Check when and where (and at what time) the races ("Rennen") are. They can be in the valley, but also on the mountain. They can be on Thursday, but also on Friday.

3. How many days?

You need approximately five fulltime days in a row for the above mentioned curriculum. Some people will be a little slower, some people a little faster. On the third or fourth day you start to learn Snowplough Steering. On the fourth or fifth day you exercise on a slope that is as steep as the blue slopes in the ski area. When the days are not fulltime and in a row: you are going to need much more days!

Children till 14 years old learn very quickly. The youngest (three years) learn to break within 1½ day and learn to make turns within one day. So after three days (at the most) the ski teacher can take them to a blue slope: they learn by doing/playing the rest of the days.

A young child should be able to make a pizza (while standing). If it can't you have to wonder if it's ready for ski lessons.

If you are a parent and want to ski with your children: start taking lessons a few years earlier. Otherwise your children will be too fast for you very quickly! 😂

An indoor ski hall with a rolling carpet is a perfect place to learn how to ski. A lesson is one hour and you will get three times ten minutes of very concentrated, individual training. It is very efficient, weather is never an issue and you can budget and plan it very strictly. I can really recommend it to as well (small) children as adults. Nice side effect: much less muscle pain during the ski holiday!

If you have the budget to take private training: do it only when you have the budget to take enough lessons. If you are a really advanced skier you can learn an awfull lot in just two or four hours. A beginner or intermediate skier needs time to understand and feel the excercises, let alone to automate new correct or improved movements. Consistent, continuous feedback from a professional is needed. Forget learning to ski on your own or from a friend: your body will say the wrong stuff and your friend has no clue which steps and feedback are needed to make you a good skier.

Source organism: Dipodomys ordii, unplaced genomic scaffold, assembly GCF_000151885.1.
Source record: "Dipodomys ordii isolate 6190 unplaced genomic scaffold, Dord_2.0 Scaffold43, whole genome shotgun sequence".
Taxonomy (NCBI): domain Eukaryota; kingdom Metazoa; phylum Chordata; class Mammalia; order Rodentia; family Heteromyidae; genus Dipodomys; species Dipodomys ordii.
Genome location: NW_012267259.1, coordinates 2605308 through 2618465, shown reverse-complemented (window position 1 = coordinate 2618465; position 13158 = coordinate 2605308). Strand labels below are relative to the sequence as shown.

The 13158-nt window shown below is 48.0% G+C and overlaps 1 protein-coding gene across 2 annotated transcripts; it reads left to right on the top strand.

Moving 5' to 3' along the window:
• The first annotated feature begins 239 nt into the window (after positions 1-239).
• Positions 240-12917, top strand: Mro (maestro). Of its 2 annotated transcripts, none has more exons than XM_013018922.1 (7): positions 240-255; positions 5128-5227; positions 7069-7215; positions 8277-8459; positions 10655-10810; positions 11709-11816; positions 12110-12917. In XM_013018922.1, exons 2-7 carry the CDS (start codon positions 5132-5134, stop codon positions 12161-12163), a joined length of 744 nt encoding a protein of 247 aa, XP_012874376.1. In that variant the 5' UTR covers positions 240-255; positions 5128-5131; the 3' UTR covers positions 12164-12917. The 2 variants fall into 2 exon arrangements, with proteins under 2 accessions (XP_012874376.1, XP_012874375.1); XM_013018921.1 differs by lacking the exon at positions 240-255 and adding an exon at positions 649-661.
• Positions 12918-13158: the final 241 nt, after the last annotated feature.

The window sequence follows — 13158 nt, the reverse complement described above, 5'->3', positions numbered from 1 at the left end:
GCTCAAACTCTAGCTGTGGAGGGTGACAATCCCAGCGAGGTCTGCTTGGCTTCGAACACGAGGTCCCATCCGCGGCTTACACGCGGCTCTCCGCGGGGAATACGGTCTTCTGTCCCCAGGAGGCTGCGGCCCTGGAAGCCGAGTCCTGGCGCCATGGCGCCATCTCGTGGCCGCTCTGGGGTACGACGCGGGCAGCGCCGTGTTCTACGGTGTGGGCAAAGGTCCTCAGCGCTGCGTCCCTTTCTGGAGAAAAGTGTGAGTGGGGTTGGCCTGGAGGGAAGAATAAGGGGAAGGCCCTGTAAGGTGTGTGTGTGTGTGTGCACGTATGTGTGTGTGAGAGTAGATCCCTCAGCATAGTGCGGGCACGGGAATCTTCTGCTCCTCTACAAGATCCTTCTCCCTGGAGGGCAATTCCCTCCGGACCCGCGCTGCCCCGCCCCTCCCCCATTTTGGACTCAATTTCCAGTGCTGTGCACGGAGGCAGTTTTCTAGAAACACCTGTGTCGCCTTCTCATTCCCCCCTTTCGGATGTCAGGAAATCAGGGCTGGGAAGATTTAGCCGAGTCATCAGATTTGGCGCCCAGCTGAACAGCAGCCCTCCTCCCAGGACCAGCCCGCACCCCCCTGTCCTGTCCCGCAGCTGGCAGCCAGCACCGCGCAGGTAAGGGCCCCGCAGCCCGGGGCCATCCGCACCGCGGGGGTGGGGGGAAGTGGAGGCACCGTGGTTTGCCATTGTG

4. Tips

I think the following tips are usefull for all beginners:
  • For the smaller children: consider to let them wear diaper pants. In case of a "pee accident" the consequences won't be so great.
  • Of course it is nice as a parent to go skiing with your child at the end of the day, when your child returns from ski lessons. You have to ask yourself though whether it is wise to do that for a long time or whether it must necessarily be a black run. And ski lessons, and making a snowman, and going for a swim, and eating out until late on the same day is too much, simply unwise and calls for accidents.
  • Taking a few lessons every year in an indoor ski hall in your home country is a perfect preparation for as well beginners as more advanced skiers. It helps your technique and prevents muscle pain.
  • Don't look at other people to learn how to ski: most people can't ski!
  • Rent cheap skis, poles and helmet. You won't notice the difference.